These data put the median tenure for 20-24 year olds in 1983 (Boomers) at 1.5 years compared to the 2014 median of 1.3 years for Millennials. That difference may be statistically significant because sample sizes are so large, but a couple of months’ difference isn’t very significant from a practical standpoint. For 25-34 year olds there is no difference. Median tenure in 1983 and 2014 are both 3.0 years for 25-34 year olds.
Conclusion: Millennials aren’t leaving their jobs any faster than Baby Boomers were at their age.
Surprised? These historical data suggest that Millennials are staying in jobs for about the same amount of time as their same-age predecessors did over the past few decades.
If we label Millennials as job hoppers, then we must say that the generations that came before them were job hoppers too. Is that what we really mean?
Here’s a graphical representation of what’s really (empirically verifiably) going on with retention in Millennials vs. Baby Boomers … nothing.
This empirical examination of the data on tenure supports a general principle I/O Psychologists are beginning to discuss and examine seriously: that many of the generational differences in the workforce posited by the mainstream media and popular press are, in fact, myths. (Costanza and Finkelstein, 2015)
When it comes to retention, it’s not just this generation!
What other myths about Millennials (and other generations) are we swallowing whole?
I’m hoping that this lens on tenure in Millennials might shift the focus of leaders, managers and HR professionals as they consider how to best manage the youngest members of the workforce:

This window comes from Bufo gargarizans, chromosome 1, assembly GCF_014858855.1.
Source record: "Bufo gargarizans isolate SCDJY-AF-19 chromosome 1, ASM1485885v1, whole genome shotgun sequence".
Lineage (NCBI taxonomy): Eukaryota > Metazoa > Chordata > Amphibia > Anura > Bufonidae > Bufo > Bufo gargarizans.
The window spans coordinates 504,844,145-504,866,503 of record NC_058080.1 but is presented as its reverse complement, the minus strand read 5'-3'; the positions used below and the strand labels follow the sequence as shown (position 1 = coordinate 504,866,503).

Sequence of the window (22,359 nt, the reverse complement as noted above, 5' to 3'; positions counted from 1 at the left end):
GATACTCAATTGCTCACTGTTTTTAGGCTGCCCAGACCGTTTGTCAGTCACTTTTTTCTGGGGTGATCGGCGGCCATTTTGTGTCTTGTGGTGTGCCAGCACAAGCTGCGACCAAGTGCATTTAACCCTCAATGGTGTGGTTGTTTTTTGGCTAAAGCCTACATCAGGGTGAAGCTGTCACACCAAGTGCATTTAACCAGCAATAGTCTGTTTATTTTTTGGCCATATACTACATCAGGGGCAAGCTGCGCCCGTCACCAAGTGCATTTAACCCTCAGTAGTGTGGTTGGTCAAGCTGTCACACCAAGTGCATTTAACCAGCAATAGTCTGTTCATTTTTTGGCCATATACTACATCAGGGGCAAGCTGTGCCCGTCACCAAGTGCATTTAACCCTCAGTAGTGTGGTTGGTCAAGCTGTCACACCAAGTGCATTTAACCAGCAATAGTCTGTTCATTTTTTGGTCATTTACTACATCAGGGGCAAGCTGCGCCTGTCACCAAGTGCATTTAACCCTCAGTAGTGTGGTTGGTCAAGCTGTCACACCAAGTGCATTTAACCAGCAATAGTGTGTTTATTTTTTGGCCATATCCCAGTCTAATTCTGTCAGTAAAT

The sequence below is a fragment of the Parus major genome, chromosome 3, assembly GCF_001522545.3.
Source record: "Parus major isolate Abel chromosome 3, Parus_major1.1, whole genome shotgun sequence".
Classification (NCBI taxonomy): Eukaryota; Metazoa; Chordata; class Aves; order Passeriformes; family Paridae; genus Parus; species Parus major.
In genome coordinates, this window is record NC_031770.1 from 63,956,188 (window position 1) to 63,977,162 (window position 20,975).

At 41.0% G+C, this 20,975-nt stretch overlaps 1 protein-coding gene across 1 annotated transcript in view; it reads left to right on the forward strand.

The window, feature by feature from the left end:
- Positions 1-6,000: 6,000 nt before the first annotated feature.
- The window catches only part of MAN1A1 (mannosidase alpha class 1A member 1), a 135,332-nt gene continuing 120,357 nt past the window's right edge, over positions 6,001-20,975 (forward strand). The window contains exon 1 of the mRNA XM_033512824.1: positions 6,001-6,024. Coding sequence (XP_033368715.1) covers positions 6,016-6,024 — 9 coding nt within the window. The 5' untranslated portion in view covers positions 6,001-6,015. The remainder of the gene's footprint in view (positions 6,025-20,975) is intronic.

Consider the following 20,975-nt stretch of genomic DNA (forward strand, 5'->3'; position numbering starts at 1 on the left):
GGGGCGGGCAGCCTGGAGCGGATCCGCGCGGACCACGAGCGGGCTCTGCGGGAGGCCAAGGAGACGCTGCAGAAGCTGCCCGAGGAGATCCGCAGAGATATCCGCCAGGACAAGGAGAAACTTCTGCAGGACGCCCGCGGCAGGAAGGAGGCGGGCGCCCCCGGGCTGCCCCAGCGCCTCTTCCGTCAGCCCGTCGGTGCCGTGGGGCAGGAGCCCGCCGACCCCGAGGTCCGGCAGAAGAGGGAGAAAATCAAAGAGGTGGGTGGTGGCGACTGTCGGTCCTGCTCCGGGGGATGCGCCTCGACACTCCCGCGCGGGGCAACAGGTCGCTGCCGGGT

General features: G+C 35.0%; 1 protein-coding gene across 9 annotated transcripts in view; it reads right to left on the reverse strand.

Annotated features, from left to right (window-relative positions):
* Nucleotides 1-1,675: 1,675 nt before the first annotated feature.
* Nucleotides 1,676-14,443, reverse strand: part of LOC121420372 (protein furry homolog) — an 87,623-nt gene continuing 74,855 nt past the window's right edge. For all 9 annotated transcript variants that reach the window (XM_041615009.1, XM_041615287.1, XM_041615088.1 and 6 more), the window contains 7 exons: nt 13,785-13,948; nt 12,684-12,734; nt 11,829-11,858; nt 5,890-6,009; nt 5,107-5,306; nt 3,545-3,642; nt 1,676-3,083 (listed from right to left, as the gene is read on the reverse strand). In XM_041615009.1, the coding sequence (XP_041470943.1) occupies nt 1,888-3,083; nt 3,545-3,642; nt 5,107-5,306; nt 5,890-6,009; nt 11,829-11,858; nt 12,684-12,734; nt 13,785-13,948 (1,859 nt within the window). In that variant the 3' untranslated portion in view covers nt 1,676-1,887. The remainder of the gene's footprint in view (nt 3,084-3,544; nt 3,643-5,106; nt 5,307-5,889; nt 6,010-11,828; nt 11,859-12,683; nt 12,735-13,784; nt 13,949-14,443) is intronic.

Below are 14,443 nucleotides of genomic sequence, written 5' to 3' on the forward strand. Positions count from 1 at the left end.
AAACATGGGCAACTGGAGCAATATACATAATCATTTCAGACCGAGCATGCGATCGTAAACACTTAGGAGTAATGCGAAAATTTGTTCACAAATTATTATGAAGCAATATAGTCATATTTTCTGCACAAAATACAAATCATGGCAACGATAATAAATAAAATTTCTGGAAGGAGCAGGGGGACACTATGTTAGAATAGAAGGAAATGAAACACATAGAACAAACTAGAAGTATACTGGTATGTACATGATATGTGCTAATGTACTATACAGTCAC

- Instead of worrying that the sky is falling on retention, what can we do to make the most of the time we have with Millennials in order to optimize their performance and maximize their engagement? (more on that question here)
- We should be looking at our business practices and our human capital strategies. If we’re seeing turnover rise in roles that are traditionally held by people who are 20-34, it’s not them. It’s us.
- Are Millennials really so different from the rest of our workforce that the strategies we employ to optimize their performance and maximize their engagement and retention won’t have similar effects on their older and more experienced colleagues?
Questions for you:
- Does this shift your thinking on Millennials?
- What are you and your organization doing to attract, develop and retain Millennials?
- And how different should those efforts be from what you do for all your employees?
I look forward to continuing the conversation with you. Please share your comments and questions!
This is the first in a series of three blog posts on Millennials...read the other blog posts here:
Kim Turnage, Ph.D. works as a Senior Leadership Consultant for Talent Plus, helping leaders select the best people, make the right investments in talent development, and create talent-based succession plans that will ensure the future of their organizations.
Kim writes regular posts on leadership and everything that goes along with it. Find them all here.
Senior Leadership Consultant